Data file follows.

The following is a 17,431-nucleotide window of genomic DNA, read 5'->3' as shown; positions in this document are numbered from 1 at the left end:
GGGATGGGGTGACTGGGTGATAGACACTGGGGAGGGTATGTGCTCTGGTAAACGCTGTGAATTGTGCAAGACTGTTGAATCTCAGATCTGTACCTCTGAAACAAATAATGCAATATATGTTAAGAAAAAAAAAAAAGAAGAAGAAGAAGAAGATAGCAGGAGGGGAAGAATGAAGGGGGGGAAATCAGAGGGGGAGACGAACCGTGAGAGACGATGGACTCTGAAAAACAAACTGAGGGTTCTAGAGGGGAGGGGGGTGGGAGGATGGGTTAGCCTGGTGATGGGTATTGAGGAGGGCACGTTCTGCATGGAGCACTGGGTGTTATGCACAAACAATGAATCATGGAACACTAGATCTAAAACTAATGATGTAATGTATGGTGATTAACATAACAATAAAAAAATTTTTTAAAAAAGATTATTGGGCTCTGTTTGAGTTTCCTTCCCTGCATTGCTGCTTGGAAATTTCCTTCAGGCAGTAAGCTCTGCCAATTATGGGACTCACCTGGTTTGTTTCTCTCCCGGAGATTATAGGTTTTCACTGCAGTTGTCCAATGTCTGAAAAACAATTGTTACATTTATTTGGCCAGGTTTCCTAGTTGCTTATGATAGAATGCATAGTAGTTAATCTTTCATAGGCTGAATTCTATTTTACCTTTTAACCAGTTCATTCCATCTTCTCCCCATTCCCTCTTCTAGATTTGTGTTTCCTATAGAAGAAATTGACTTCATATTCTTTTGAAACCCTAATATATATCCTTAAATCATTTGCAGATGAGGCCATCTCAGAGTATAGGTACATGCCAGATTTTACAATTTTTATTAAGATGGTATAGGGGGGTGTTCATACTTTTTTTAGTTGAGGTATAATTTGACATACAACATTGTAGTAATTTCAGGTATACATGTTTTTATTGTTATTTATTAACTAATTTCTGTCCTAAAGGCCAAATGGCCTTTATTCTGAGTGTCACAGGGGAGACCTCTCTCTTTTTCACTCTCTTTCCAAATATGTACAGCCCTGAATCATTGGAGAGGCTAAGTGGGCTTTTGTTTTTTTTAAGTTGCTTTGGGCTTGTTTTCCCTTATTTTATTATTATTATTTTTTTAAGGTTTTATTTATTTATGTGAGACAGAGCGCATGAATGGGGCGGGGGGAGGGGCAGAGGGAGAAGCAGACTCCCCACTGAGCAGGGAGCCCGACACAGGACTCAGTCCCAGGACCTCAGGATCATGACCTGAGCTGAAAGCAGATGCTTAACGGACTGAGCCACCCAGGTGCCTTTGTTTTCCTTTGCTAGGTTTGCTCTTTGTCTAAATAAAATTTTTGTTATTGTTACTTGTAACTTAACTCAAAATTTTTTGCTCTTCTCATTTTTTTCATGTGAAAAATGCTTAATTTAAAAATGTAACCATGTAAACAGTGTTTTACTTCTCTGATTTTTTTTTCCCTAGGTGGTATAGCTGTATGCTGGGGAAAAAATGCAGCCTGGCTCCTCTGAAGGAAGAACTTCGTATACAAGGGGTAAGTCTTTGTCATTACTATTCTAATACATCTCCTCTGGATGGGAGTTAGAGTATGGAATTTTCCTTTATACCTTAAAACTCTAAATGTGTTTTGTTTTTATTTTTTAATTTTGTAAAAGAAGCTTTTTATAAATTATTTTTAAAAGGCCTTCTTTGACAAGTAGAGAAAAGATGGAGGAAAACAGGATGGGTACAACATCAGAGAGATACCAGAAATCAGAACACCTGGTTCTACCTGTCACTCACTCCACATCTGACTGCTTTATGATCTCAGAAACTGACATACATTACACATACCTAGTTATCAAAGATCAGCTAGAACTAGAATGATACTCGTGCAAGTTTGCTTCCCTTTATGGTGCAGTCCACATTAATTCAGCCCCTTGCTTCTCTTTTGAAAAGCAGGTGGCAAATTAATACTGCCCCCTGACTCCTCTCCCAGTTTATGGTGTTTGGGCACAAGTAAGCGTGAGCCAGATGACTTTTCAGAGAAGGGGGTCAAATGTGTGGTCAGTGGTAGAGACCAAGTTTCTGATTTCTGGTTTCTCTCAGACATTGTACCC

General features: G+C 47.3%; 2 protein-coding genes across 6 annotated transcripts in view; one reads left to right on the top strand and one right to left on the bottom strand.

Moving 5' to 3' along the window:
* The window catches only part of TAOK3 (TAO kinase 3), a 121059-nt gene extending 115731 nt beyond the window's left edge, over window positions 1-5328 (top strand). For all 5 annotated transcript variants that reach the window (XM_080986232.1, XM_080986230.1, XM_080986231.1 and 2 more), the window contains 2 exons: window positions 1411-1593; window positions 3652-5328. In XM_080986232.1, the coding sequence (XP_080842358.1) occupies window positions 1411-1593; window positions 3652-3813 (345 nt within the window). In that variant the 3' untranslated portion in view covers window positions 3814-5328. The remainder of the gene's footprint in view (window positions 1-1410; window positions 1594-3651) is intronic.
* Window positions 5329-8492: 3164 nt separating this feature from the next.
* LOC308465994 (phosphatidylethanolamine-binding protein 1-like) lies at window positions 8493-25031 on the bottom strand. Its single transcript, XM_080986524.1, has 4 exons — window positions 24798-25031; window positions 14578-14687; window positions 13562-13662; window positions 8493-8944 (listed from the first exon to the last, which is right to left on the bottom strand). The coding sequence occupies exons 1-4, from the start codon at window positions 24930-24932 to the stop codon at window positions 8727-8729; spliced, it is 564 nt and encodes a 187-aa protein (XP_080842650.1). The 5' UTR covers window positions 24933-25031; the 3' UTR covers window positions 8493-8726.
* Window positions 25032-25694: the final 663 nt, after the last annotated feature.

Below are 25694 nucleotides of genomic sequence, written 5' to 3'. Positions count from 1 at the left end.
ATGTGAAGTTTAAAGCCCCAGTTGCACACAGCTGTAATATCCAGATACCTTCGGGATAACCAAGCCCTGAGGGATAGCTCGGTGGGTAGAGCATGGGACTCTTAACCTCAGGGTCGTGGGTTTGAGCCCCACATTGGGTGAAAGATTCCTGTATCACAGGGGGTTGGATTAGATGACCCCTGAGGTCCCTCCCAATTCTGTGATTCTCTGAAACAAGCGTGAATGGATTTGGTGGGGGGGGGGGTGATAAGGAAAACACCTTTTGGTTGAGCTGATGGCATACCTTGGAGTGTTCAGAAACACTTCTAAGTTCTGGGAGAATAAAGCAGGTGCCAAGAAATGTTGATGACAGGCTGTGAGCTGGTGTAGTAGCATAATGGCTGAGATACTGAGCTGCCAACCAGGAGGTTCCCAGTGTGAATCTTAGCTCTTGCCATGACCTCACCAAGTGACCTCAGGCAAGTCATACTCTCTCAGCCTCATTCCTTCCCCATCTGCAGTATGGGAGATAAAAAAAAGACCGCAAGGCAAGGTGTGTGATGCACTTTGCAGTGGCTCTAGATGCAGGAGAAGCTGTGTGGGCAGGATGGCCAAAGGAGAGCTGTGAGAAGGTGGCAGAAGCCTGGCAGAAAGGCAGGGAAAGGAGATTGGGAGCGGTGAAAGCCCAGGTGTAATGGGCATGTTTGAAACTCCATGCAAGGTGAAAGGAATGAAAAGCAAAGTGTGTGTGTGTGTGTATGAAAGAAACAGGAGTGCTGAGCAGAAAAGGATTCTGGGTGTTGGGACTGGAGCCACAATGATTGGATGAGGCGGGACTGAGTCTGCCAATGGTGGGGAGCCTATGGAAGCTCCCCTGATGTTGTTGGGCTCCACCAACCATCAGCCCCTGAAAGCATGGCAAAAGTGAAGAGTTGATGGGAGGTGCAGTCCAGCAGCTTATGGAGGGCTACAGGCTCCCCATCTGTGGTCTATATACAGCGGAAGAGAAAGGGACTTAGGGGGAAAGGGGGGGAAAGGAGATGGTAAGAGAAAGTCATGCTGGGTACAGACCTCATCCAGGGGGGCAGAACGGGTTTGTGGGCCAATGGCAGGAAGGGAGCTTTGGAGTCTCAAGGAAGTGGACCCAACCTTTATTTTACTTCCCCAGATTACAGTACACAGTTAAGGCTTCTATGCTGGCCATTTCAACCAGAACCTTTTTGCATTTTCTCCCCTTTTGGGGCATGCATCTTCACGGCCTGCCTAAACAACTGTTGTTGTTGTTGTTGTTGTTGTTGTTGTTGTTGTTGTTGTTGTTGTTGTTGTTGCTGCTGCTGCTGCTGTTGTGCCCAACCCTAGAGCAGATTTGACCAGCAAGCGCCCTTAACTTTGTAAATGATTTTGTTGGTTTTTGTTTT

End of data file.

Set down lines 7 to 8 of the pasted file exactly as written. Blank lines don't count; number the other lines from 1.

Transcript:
* LOC308465994 (phosphatidylethanolamine-binding protein 1-like) lies at window positions 8493-25031 on the bottom strand. Its single transcript, XM_080986524.1, has 4 exons — window positions 24798-25031; window positions 14578-14687; window positions 13562-13662; window positions 8493-8944 (listed from the first exon to the last, which is right to left on the bottom strand). The coding sequence occupies exons 1-4, from the start codon at window positions 24930-24932 to the stop codon at window positions 8727-8729; spliced, it is 564 nt and encodes a 187-aa protein (XP_080842650.1). The 5' UTR covers window positions 24933-25031; the 3' UTR covers window positions 8493-8726.
* Window positions 25032-25694: the final 663 nt, after the last annotated feature.